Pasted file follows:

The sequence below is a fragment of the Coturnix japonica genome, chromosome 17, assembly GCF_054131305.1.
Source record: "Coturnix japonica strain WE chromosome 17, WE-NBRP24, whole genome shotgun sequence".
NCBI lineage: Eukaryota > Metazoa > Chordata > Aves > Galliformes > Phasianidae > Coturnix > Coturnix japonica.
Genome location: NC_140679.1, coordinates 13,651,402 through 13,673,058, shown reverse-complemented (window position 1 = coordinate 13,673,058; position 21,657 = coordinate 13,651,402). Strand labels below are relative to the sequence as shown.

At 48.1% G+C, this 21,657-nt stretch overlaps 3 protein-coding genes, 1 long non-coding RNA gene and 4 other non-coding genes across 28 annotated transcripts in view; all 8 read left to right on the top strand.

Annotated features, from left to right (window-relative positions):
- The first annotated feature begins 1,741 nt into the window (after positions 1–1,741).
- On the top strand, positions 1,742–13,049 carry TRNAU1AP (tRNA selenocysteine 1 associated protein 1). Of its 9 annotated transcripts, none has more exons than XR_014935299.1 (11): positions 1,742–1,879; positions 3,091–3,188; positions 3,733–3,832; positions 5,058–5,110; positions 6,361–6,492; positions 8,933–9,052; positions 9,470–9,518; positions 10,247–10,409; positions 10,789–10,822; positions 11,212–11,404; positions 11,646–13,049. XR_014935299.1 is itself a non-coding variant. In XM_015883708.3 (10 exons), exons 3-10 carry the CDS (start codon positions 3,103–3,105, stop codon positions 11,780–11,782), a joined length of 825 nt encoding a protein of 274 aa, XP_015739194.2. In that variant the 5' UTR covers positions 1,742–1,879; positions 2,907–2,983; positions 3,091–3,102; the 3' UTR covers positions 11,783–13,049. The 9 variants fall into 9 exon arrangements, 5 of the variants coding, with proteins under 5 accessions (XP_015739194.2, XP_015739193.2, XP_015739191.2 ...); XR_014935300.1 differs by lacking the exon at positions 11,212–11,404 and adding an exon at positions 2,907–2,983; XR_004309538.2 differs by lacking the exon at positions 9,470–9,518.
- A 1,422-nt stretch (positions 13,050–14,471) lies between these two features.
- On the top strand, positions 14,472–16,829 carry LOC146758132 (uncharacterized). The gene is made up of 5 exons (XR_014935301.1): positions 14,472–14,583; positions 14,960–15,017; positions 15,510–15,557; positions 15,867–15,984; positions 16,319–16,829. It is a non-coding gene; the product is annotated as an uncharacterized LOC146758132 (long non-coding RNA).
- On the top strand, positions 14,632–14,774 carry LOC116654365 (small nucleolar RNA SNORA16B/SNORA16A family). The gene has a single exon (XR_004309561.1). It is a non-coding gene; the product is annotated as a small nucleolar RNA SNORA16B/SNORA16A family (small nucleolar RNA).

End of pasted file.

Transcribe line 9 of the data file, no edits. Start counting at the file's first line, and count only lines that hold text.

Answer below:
- A 1,422-nt stretch (positions 13,050–14,471) lies between these two features.